CRIME Howkiller be­came a vic­tim

Two of the four men in­volved in the no­to­ri­ous Bouma home in­va­sion are now dead. Tim Hume re­ports on the chaotic life and sud­den death of Dil­lon Hi­taua.

Sunday Star-Times - - News -

DIL­LON HI­TAUA, one of Bev­erly Bouma’s killers, moved to his par­ent’s re­mote Urew­era farm­house af­ter his release from prison in an at­tempt to iso­late him­self from gang life and change his ways.

But his vi­o­lent in­stincts proved harder to leave be­hind. The 33-year-old – who re­ceived a 10-year sen­tence for man­slaugh­ter for his role in the in­fa­mous 1998 home in­va­sion – died three weeks ago af­ter be­ing stabbed in the thigh with a kitchen knife by his longterm part­ner, Leigh Ta­mati, dur­ing a 7.30am do­mes­tic dis­pute.

Neigh­bours in the quiet val­ley bun­dled him into a car and drove him 12km to an am­bu­lance on SH2. But the knife had pierced two ar­ter­ies, caus­ing heavy bleed­ing, and Hi­taua died in Tau­ranga Hospi­tal that night.

Ta­mati, 39, was ini­tially charged with mur­der, but pleaded guilty to man­slaugh­ter dur­ing a court hear­ing on Wed­nes­day, where name sup­pres­sion on both par­ties was lifted. The amended charge, said De­tec­tive Se­nior Sergeant Greg Standen, re­flected the fact ‘‘she never in­tended to kill’’. She will be sen­tenced in Ro­torua High Court next month.

It was a cruel – but, sources say, not un­fore­see­able – end to hopes of a hap­pier life for Ta­mati, the mother of Hi­taua’s teenaged chil­dren. She had tes­ti­fied against Hi­taua – whom she then de­scribed as an ‘‘ex’’ – in the Bouma trial, then moved with him to the Matahi Val­ley six months ago as they tried for a fresh start. Hi­taua had left prison in 2005.

Their re­la­tion­ship had al­ways been vi­o­lent, said Sergeant Chris McLeod, one of the Ro­torua po­lice of­fi­cers who in­ves­ti­gated the Bouma killing. Be­fore Hi­taua went to prison, ‘‘it wasn’t un­com­mon for him to wan­der into her place when­ever he felt like it, grab a feed out of the fridge, say hello to the kids, then drink what­ever piss was there and shoot through. Peo­ple weren’t big on pro­tec­tion or­ders in those days, and he was dom­i­nat­ing her’’.

It is un­der­stood Hi­taua was con­victed of do­mes­tic as­sault last year. De­spite this, Hi­taua’s move to his par­ent’s old home in the Matahi Val­ley rep­re­sented a ‘‘con­scious step to try to get things on track’’, said Standen. ‘‘It was one way of step­ping out of that crim­i­nal en­vi­ron­ment, dis­tanc­ing him­self from the gang scene, and try­ing to do his own thing with his fam­ily,’’ he said, adding Hi­taua had been frus­trated by his mea­gre in­come as a pos­sum hunter.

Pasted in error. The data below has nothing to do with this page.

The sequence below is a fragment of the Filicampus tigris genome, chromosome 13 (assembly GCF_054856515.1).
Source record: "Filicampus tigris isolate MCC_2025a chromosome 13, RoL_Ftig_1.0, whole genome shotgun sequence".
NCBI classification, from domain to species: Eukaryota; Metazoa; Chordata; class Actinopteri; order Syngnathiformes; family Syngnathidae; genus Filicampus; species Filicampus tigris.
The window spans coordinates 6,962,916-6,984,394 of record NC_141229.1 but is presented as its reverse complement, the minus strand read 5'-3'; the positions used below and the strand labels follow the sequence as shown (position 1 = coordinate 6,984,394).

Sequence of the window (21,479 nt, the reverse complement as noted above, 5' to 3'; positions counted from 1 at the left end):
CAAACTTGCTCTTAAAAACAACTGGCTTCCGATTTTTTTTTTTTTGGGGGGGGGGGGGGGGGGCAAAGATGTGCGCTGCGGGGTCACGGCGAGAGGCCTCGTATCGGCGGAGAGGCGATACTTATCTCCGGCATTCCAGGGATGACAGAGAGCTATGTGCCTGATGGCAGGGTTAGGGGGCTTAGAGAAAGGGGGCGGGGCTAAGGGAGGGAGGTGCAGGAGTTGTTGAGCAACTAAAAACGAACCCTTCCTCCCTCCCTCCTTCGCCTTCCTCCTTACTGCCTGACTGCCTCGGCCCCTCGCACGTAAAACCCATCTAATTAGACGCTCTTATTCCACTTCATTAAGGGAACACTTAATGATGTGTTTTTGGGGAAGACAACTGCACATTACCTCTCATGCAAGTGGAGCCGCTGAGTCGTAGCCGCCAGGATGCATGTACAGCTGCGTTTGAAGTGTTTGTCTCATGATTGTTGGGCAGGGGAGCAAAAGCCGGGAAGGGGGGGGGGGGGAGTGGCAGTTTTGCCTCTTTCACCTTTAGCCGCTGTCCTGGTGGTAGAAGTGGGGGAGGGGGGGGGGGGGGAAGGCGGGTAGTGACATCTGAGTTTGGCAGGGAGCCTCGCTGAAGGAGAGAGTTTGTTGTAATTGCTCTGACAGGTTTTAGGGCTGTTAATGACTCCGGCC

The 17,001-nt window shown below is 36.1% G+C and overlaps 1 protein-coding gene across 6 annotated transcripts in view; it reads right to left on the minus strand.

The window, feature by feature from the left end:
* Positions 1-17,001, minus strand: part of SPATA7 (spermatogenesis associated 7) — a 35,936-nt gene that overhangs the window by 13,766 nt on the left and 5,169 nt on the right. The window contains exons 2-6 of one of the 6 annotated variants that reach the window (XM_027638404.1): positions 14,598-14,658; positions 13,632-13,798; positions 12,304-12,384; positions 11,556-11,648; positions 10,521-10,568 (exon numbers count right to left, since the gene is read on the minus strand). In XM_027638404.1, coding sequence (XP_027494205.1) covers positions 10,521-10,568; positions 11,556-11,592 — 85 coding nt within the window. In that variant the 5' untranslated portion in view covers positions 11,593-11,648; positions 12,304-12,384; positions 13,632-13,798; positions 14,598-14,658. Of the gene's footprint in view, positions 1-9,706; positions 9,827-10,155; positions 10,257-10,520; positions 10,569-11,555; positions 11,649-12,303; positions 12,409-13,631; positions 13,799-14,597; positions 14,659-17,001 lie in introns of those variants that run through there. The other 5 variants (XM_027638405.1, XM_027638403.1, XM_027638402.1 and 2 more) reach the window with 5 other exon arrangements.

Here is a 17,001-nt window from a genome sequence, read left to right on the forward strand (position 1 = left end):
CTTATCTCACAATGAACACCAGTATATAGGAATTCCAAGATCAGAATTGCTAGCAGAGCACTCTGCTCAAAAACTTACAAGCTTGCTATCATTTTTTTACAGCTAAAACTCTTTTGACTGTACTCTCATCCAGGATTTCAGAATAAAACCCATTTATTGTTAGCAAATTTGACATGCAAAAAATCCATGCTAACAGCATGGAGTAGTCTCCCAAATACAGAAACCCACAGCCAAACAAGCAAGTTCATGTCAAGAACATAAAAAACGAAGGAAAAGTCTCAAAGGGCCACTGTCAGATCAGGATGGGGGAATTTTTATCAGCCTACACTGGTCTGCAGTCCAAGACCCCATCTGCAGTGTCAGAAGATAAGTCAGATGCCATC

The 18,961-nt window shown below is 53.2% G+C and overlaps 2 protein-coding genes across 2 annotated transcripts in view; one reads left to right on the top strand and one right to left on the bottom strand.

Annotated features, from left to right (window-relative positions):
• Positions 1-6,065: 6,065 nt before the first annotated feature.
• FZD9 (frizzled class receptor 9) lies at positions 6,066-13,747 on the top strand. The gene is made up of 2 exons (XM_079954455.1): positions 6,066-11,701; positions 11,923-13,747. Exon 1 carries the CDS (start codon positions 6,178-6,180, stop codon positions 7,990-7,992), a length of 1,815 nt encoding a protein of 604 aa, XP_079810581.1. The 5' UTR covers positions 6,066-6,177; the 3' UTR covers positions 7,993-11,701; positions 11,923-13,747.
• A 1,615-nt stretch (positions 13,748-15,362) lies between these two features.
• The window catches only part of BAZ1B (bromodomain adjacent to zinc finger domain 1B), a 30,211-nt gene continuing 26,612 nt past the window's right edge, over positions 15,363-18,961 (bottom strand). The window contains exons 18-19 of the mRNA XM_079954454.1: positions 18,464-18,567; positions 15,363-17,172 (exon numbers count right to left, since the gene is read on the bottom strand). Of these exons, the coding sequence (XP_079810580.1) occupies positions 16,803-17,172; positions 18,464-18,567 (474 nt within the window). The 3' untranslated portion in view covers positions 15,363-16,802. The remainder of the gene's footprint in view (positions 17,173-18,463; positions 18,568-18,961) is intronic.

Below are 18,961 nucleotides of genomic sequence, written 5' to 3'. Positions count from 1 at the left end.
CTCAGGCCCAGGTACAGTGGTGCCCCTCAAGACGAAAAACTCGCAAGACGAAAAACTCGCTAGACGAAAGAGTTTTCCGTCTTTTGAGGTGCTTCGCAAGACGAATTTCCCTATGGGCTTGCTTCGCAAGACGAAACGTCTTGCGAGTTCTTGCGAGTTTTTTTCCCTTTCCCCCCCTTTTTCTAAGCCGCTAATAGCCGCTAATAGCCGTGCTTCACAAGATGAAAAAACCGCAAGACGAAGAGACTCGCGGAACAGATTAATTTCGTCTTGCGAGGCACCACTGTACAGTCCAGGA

Hi­taua, a solidly built man with a Black Power fist tat­tooed on his back, is the sec­ond of the four men re­spon­si­ble for Bouma’s killing to have died pre­ma­turely. David Tuhua Poumako, the man who shot Bouma, died of a heart at­tack in Auck­land Prison in 2001, aged 27.

Mark Rei­hana, who, along with brother Luke, is one of Hi­taua’s two sur­viv­ing ac­com­plices, told the Sun­day Star-Times he had not seen Hi­taua in about a year. ‘‘What a waste. Young, eh. And now he’s buried six feet un­der.’’

Poumako, as both the el­dest and the one who shot Bouma af­ter she re­fused his sex­ual de­mands, is of­ten viewed as the ring­leader of the group. But his coof­fend­ers told po­lice that Hi­taua, 23 at the time of the at­tack, played a part in en­cour­ag­ing the home in­va­sion, in re­sponse to fi­nan­cial pres­sure. Hi­taua woke the Boumas in their bed, point­ing a .22 ri­fle at them, fol­low­ing a sus­tained al­co­hol bender in the pre­ced­ing days, as he and Poumako drank the spoils of a re­cent pub rob­bery.

Be­fore the killing, the of­fend­ers, who hailed from the ail­ing for­mer forestry vil­lage of Kain­garoa, were mi­nor play­ers in the crim­i­nal scene, in­volved in steal­ing from tourists’ cars, ‘‘ghost­bust­ing’’ (steal­ing mar­i­juana from plots in the neigh­bour­ing for­est), and ‘‘an­gry knifing’’ (butcher­ing stolen live­stock).

McLeod said Ta­mati had been ‘‘left with the bur­den’’ of the knowl­edge of the Bouma killing af­ter he con­fessed his in­volve­ment to her. When po­lice searched her Ro­torua home they found her ‘‘dis­traught as hell’’.

‘‘She just burst into tears, said ‘I hate him. Why did he tell me this?’ All of a sud­den out it came. It was one of the big parts of the puz­zle.’’

Ta­mati told the court dur­ing Hi­taua’s trial that she had found him at her home the day af­ter the Bouma killing, with $200 for bills. They took their chil­dren to The Ware­house to buy them shoes, when Hi­taua con­fessed his in­volve­ment in the crime, ask­ing her: ‘‘Haven’t you read the pa­pers? Didn’t you hear of the woman who was shot in Re­poroa?’’

She told the court: ‘‘I went into a pan­icky state when he said where he got the money from. I looked to­wards my chil­dren, who were so ex­cited to have new shoes and posters. I asked him, ‘Did you shoot her?’ and he said ‘No.’ I asked, ‘Don’t you feel as guilty?’ and he said, ‘Yeah.’ He cried and cried.’’

One of Hi­taua’s cousins, who did not want to be named, said Hi­taua’s killing had hit the Kain­garoa com­mu­nity hard.

‘‘It’s a tragedy what hap­pened to my cousin. He was try­ing his hard­est to get his life back, and he was get­ting it to­gether. But hey, when you have a part­ner call­ing you a mur­derer, shit hap­pens. It seems all the name-call­ing turned around, and made a killer out of her. It’s re­ally sad, as they loved each other but couldn’t live to­gether.’’

Bev­erly Bouma, mur­dered in 1998.

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